• a requirement that waste separately collected for preparing for re-use and recycling should not be landfilled or incinerated, with the exception of waste resulting from subsequent treatment operations of the separately collected waste for which incineration or landfill is the best environmental outcome in accordance with the waste hierarchy
  • changes to the regime for hazardous waste and waste oils, including minor changes to the ban on mixing of hazardous waste, additional requirements for the mixing of waste mineral and synthetic oils, changes to recording and reporting requirements for data on hazardous waste. Economic viability of separation is no longer a consideration and lawfully mixed hazardous waste must be treated at a permitted facility

  • a requirement to include further details in waste management plans

  • a requirement to include further measures in waste prevention programmes
  • a requirement for waste operations operating under a registered waste exemption to record, retain and submit specific information on hazardous waste and for sites that treat hazardous waste under an environmental permit, under existing permit conditions, to record, retain and submit this information to the relevant regulators

The UK government and the devolved administrations have previously consulted on certain measures on packaging, which meet the Resources and Waste Strategy and the Welsh Government’s Circular Economy Strategy commitment to extend producer responsibility for packaging. Changes introduced in the Waste (Circular Economy) (Amendment) Regulations 2020, SI 2020/904 are minor and consist essentially of updates to definitions.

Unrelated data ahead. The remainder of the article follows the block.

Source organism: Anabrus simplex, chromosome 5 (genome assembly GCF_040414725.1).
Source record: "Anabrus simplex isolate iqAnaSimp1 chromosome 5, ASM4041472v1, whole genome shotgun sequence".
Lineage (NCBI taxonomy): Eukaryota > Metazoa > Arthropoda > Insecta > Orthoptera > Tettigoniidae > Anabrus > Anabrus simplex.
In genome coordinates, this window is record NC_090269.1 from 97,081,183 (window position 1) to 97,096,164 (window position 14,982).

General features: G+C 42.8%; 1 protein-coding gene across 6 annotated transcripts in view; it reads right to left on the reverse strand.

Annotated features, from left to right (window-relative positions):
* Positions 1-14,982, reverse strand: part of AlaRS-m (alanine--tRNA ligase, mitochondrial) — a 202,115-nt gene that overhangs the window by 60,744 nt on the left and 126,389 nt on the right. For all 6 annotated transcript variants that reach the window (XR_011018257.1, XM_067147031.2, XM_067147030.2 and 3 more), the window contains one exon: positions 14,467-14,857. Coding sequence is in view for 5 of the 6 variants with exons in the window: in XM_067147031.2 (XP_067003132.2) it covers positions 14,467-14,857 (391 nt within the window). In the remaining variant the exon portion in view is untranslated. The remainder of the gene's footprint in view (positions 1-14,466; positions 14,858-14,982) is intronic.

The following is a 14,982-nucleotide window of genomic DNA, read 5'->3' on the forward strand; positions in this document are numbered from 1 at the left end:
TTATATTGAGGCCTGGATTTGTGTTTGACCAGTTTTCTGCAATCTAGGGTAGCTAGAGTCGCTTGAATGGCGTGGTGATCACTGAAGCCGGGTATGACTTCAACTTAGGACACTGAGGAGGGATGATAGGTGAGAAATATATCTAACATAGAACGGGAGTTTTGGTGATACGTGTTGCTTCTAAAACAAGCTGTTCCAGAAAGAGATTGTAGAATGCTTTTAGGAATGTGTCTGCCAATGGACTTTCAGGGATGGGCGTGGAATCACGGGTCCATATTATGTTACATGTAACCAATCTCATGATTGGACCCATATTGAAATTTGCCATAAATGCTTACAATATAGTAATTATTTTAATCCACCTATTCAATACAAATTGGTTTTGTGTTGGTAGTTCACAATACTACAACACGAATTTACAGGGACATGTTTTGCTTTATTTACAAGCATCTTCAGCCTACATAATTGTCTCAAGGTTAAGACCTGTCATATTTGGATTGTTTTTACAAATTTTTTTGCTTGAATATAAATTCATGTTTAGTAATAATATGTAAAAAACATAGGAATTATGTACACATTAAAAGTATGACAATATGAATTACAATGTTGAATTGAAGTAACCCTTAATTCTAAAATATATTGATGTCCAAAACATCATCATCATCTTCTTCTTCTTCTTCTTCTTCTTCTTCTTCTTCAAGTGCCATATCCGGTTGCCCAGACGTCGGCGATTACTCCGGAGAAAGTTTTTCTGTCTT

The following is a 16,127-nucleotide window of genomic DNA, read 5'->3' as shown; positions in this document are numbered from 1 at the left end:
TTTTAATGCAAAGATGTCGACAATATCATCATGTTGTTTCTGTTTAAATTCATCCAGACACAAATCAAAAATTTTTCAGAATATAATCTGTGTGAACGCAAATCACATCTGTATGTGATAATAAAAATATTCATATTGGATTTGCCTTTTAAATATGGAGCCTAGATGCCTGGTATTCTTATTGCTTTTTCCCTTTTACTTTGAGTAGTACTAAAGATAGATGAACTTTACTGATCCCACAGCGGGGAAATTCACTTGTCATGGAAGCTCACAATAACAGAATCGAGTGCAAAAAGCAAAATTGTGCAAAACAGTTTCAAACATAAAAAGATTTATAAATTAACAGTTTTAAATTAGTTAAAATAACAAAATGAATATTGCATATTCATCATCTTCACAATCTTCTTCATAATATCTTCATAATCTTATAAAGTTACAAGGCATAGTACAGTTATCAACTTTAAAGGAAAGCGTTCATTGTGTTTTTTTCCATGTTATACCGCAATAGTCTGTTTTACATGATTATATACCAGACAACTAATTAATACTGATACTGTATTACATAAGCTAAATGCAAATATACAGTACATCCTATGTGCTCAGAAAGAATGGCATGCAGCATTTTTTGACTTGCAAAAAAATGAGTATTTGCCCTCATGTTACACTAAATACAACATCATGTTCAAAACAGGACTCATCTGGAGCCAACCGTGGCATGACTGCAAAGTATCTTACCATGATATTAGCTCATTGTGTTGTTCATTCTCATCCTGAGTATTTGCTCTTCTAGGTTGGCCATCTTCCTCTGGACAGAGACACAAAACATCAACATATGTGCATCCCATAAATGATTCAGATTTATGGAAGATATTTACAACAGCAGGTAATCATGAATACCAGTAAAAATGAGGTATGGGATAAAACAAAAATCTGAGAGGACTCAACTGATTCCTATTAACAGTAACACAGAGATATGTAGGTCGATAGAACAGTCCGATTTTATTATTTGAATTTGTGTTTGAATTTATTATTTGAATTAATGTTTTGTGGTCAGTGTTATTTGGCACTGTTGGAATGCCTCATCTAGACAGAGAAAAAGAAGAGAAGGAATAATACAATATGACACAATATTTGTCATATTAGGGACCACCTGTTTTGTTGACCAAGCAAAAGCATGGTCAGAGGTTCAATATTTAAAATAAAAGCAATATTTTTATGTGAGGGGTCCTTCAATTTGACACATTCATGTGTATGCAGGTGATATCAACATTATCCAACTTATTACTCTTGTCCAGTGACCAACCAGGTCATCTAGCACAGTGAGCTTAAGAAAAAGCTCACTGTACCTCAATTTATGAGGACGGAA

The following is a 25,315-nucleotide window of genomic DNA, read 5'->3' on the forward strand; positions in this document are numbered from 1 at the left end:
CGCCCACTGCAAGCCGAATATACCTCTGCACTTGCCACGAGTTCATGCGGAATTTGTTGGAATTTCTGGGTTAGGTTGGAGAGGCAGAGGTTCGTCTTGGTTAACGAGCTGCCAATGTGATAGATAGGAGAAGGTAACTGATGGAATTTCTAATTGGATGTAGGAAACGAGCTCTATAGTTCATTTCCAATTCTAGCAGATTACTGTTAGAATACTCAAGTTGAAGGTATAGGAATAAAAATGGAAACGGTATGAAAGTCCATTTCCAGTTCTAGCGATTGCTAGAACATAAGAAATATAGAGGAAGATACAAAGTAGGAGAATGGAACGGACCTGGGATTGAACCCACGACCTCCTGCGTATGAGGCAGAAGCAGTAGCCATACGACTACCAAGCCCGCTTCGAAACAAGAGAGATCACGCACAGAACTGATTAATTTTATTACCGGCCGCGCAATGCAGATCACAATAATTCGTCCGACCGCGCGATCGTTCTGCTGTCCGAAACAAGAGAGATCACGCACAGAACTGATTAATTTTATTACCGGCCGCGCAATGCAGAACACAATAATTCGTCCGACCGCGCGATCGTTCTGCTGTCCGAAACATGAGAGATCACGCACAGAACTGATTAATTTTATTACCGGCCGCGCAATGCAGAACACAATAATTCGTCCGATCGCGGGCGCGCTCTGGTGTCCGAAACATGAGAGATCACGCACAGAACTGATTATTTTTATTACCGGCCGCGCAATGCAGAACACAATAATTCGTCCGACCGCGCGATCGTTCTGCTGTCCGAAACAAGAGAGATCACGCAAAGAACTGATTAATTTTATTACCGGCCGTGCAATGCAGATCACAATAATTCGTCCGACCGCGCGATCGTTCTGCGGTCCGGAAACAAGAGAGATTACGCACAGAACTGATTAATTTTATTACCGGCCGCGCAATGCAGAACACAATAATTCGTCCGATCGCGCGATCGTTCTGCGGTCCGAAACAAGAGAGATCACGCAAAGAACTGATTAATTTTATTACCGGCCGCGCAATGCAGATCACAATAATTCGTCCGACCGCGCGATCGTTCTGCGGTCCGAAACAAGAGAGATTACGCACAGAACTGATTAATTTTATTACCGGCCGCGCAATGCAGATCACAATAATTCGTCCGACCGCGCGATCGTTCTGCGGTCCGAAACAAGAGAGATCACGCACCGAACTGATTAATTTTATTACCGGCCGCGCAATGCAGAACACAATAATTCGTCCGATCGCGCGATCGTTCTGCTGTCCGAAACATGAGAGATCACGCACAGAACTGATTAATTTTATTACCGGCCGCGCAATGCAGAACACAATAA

What does this mean for the waste industry going forward?

According to sustainability consultancy, Ditto Sustainability, there hasn’t been a ‘huge fanfare’ about the introduction of the new regulations largely because many aspects of the CEP are already incorporated into the Resource and Waste Strategy and the 25 Year Environment Plan. However, those companies that are prepared to adopt and adapt to these regulatory changes are likely to be the most sustainable and are also more likely to ‘have the edge on the competition and be around for the long term’.

Those involved in the waste industry will need to familiarise themselves with the new requirements, and ensure that waste management plans are updated as necessary.

The Regulatory Triage Analysis that accompanies the regulations suggests that there may be increased administrative costs and increased costs for submitting additional information. However, with the recent focus on green finance, this could also be an opportunity for businesses to reflect on new long-term opportunities in the waste industry.

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About the author:
Andrea is a Professional Support Lawyer at LexisNexis, specialising in environmental law. She has a background in contaminated land and environmental insurance, and a Masters degree in waste management. She qualified in 1997 at Browne Jacobson and later worked in the Environment and Planning team at SJ Berwin, before moving in house to work as Senior Solicitor at Certa (UK) Ltd. More recently Andrea has worked as a legal consultant, completing projects for blue chip companies. Andrea is an active member of the UK Environmental Law Association.